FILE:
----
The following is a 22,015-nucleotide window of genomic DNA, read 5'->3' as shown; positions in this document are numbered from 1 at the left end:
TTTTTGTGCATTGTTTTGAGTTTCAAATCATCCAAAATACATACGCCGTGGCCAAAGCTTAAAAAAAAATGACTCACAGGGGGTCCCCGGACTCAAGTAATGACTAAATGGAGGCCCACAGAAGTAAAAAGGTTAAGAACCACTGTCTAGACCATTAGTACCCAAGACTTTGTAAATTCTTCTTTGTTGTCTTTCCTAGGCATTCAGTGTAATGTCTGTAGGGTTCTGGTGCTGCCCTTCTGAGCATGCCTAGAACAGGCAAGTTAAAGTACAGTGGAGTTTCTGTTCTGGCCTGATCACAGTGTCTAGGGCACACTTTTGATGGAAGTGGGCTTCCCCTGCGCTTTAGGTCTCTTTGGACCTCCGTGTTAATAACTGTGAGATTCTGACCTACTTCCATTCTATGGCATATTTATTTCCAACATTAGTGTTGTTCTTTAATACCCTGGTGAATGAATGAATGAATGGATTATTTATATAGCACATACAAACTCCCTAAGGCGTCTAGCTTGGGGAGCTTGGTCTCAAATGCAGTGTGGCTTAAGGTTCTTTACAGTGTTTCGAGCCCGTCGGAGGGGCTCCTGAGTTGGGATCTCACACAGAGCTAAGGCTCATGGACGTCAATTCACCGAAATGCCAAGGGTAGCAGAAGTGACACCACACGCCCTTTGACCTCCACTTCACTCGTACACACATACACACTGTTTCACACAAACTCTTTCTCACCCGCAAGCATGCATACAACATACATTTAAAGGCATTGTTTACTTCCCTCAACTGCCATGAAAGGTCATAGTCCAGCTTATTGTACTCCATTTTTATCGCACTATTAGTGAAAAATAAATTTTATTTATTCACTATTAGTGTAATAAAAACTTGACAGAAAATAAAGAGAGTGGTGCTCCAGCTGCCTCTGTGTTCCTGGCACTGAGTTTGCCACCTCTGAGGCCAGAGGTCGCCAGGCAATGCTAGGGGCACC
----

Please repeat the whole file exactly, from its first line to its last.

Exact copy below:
The following is a 22,015-nucleotide window of genomic DNA, read 5'->3' as shown; positions in this document are numbered from 1 at the left end:
TTTTTGTGCATTGTTTTGAGTTTCAAATCATCCAAAATACATACGCCGTGGCCAAAGCTTAAAAAAAAATGACTCACAGGGGGTCCCCGGACTCAAGTAATGACTAAATGGAGGCCCACAGAAGTAAAAAGGTTAAGAACCACTGTCTAGACCATTAGTACCCAAGACTTTGTAAATTCTTCTTTGTTGTCTTTCCTAGGCATTCAGTGTAATGTCTGTAGGGTTCTGGTGCTGCCCTTCTGAGCATGCCTAGAACAGGCAAGTTAAAGTACAGTGGAGTTTCTGTTCTGGCCTGATCACAGTGTCTAGGGCACACTTTTGATGGAAGTGGGCTTCCCCTGCGCTTTAGGTCTCTTTGGACCTCCGTGTTAATAACTGTGAGATTCTGACCTACTTCCATTCTATGGCATATTTATTTCCAACATTAGTGTTGTTCTTTAATACCCTGGTGAATGAATGAATGAATGGATTATTTATATAGCACATACAAACTCCCTAAGGCGTCTAGCTTGGGGAGCTTGGTCTCAAATGCAGTGTGGCTTAAGGTTCTTTACAGTGTTTCGAGCCCGTCGGAGGGGCTCCTGAGTTGGGATCTCACACAGAGCTAAGGCTCATGGACGTCAATTCACCGAAATGCCAAGGGTAGCAGAAGTGACACCACACGCCCTTTGACCTCCACTTCACTCGTACACACATACACACTGTTTCACACAAACTCTTTCTCACCCGCAAGCATGCATACAACATACATTTAAAGGCATTGTTTACTTCCCTCAACTGCCATGAAAGGTCATAGTCCAGCTTATTGTACTCCATTTTTATCGCACTATTAGTGAAAAATAAATTTTATTTATTCACTATTAGTGTAATAAAAACTTGACAGAAAATAAAGAGAGTGGTGCTCCAGCTGCCTCTGTGTTCCTGGCACTGAGTTTGCCACCTCTGAGGCCAGAGGTCGCCAGGCAATGCTAGGGGCACC